Analysis of Materials in Terms of Energy Performance Used in Ancient and Modern Architecture

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Analysis of Materials in Terms of Energy Performance Used in Ancient and Modern Architecture

Leon M. de Souza1*, Omkar Phadtare1, Jaydeep Pawar1, Pravin Kurtikar1, Sherwin Oliveira1 , Prachi Dessai2 1Undergraduate Researcher, B.Eng., Dept. of Civil Engineering, Don Bosco College of Engineering, Fatorda, Goa, India 2Assistant Professor, M.S., Dept. of Civil Engineering, Don Bosco College of Engineering, Fatorda, Goa, India

AbstractThe paper highlights the energy performance of materials commonly used in ancient and modern architecture between the 16th and 21st centuries in Goa, India. Each material is analyzed separately in an individual study to determine its contribution to the consumption of energy. Later, a combination study is carried out to determine the change in performance and interaction with other materials. The BIM model is based on an existing single-story, load-bearing, pre- colonial structure. The structure was surveyed and modeled in Autodesk Revit and analyzed on Insight360. Material properties were obtained from a literature survey and through testing. Analysis results are obtained in Energy Use Intensity.

Keywords- Autodesk Revit, Building Information Model (BIM), energy simulation, Insight360, sustainable materials, material analysis,

  1. INTRODUCTION

    The open statistics of the International Energy Agencys KWES (2020), show that Oil, Coal, and natural gas account for the majority of the worlds energy supply while the contribution from renewable resources makes up less than 16.7% of the worlds energy supply.

    Construction activities consume over 40% of the total world energy production (Abergel et al., 2017) and hence the industry should take more responsibility for the environmental impact. Construction materials that make use of renewable energy sources, low to medium equipment and labor, and good thermal properties are considered energy-efficient materials (Dolf Gielenet et al., 2018). The incorporation of locally available natural materials in construction practices has a positive effect on the energy efficiency of the material. Opting for human resources over hefty industrial procedures and using renewable energy in the production process will reduce energy consumption (Yuksek and Karadayi, 2016).

    According to Hannah Ritchie and Max Roser (2017), oil and natural gas deposits will be depleted by 2067 and coal by 2130. The rapid growth in population and industrialization and the increase in quality of life are significant reasons for the rise in energy demand. For example, an increase in population implies an increase in demand for homes, which directs pressure on the construction industry to increase their productivity. This pressure forces the industry to use more energy-intensive techniques that require more energy to power their machines. In addition to this, the processing, manufacturing, and transport of construction materials further increase energy use. While there are research papers detailing ways to reduce energy consumption during the construction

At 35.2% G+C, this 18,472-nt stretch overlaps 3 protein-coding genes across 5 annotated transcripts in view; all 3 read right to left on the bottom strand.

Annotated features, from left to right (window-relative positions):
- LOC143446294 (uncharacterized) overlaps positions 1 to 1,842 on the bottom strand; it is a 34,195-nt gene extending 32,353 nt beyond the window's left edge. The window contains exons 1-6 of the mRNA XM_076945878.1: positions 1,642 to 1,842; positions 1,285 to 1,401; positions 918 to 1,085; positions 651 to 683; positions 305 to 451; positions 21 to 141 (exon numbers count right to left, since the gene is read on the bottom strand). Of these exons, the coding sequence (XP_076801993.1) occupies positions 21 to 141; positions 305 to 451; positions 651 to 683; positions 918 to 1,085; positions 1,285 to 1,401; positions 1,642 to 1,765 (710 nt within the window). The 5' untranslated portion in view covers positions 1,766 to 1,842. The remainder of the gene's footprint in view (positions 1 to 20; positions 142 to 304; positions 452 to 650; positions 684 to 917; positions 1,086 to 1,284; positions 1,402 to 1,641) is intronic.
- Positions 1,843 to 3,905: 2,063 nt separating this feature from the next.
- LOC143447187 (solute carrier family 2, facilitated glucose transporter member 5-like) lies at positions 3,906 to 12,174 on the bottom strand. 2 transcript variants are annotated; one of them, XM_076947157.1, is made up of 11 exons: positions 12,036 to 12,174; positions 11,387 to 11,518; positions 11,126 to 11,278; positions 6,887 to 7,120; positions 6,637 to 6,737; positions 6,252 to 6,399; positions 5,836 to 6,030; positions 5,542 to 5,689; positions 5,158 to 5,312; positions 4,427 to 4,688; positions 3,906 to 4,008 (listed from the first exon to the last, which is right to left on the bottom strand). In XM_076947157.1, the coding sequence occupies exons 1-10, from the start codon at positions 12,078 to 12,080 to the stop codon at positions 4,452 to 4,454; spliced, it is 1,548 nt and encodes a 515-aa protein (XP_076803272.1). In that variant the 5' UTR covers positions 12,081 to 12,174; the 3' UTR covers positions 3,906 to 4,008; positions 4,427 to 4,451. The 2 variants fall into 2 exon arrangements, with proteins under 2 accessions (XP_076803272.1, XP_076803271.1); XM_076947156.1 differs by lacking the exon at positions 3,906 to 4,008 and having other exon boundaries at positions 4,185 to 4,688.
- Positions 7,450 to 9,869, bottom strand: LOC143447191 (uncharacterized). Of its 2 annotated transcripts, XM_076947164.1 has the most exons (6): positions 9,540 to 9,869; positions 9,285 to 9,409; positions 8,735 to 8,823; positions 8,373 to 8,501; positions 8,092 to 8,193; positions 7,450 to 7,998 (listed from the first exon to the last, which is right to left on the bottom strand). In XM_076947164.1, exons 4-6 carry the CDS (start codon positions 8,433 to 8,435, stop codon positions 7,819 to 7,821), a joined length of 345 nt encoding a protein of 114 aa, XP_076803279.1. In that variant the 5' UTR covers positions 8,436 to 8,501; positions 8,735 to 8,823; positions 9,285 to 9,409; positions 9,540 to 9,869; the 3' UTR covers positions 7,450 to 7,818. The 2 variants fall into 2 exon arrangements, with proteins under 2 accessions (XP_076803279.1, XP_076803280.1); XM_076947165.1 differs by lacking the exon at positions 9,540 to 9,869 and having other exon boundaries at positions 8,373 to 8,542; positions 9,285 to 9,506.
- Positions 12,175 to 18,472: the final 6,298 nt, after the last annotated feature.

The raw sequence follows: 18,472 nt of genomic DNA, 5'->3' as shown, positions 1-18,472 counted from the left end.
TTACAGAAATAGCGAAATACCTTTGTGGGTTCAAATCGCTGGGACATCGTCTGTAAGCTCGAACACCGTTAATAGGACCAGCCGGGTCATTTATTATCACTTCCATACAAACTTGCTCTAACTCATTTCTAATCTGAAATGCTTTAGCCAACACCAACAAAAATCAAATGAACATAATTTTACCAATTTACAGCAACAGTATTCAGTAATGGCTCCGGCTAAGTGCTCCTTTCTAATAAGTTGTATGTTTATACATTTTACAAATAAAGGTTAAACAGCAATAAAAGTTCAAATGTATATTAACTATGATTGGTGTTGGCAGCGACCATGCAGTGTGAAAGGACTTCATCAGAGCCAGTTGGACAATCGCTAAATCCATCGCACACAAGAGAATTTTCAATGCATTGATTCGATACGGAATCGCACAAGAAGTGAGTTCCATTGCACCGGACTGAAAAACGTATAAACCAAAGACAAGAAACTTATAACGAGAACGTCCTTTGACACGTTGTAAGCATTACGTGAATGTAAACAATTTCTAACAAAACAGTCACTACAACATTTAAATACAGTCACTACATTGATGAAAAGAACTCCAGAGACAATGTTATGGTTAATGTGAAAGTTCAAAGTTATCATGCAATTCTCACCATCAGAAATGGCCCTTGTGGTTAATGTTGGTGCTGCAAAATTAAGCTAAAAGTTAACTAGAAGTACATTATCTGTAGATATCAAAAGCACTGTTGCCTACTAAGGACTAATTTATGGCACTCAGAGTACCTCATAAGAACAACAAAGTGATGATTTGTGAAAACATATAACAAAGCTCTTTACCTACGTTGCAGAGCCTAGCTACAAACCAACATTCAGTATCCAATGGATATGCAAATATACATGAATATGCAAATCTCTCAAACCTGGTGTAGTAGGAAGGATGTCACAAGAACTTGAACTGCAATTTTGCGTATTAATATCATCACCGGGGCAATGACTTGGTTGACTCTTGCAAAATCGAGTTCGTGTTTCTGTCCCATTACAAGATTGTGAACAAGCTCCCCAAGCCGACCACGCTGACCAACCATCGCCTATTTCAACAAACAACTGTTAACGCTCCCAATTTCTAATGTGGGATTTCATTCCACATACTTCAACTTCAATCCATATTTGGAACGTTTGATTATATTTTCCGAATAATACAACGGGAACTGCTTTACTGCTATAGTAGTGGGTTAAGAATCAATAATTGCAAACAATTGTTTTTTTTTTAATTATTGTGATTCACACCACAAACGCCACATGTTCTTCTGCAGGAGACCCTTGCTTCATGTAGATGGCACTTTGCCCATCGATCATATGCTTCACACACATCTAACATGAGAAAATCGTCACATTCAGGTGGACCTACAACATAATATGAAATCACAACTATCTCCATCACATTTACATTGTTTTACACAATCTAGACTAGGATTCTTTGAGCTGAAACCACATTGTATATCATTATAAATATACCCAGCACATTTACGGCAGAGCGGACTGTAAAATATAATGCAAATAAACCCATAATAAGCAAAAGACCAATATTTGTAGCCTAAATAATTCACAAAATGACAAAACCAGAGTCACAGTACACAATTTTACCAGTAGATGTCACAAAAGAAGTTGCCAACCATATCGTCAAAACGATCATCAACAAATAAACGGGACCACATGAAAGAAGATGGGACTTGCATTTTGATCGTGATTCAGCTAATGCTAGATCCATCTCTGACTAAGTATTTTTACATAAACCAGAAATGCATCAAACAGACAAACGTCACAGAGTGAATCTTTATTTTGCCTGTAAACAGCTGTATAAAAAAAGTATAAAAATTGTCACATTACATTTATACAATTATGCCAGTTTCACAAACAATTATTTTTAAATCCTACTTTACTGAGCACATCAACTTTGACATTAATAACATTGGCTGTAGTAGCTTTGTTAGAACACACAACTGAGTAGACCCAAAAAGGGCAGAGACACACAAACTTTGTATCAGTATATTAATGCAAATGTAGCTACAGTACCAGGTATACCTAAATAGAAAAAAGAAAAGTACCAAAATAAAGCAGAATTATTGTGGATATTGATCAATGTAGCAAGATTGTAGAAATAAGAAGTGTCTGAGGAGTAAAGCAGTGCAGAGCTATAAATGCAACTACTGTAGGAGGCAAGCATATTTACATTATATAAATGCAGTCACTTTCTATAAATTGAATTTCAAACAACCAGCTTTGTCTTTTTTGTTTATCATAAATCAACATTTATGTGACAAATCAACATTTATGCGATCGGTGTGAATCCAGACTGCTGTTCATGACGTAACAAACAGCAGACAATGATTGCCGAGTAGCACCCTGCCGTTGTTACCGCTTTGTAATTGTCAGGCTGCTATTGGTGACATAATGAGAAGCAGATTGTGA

stage (Biswas 2014) and (Farid 2015), this paper highlights the possibility of decreasing energy consumption throughout the project's lifecycle by selecting appropriate building materials for construction.

    The building structure is defined as a combination of the roof, floor slabs, walls, doors, and windows, which play an essential role in reducing the energy use intensity of the building.

    Various factors that affect the built environment and heat transmission for a structure are (1) Climatic zone, (2) Building form (the shape or configuration of a building and orientation), (3) Selection of building material, (4) Window- to-wall ratio, (5) Solar reflectivity. (Pathirana et al. 2019). In climatic zones, when the climatic situations are mild to moderate, cooling loads are comparatively less related to hot and dry climates or compound climates. The use of double- skin facades, double-glazed windows, evaporative cooling, earth air tunnels, wind-tower, green-roof, or automatic solar shades or blinds to cut sun or admit daylight contribute to improving thermal comfort (Garg et al. 2018). Kumara et al., 2017, worked to find the thermal performance of windows and buildings constructed with various glass materials in five different climate zones in India (Ahmedabad, Bangalore, Guwahati, Madras, and New Delhi). Four building materials, laterite, dense concrete, burnt bricks, and mud bricks were used. The windows made of clear glass, reflective-bronze glass, green and bronze glass were used. A building design model was designed and thermal analysis was performed. Solar heat gain in 80 buildings was studied from the perspective of minimum heat gain. Mud wall buildings with bronze reflective glass windows facing the south direction are found to be energy-efficient. The results also show that, compared with the mud-brick buildings with clear glass windows, reflective green or bronze glass reduces the heat by 2.52%, 3.83%, and 6.46% respectively. These results thus helped the authors to select an energy-efficient combination of window glass and wall materials to reduce the cooling load on residential and commercial buildings in five different climate zones in India.

    This research paper considers materials commonly used in Goa, India, in the pre-colonial era (16th Century), post- colonial era (19th Century), and those currently available in the market today (21st Century); and compares their performance. We hope to understand the variation in performance of the materials selected and prove that materials

    used for construction today far surpass the materials used in the decades before, indicating that the construction industry, in general, is on the right track towards sustainable living.

  2. BUILDING INFORMATION MODELING Building Information Modeling (BIM) is the industry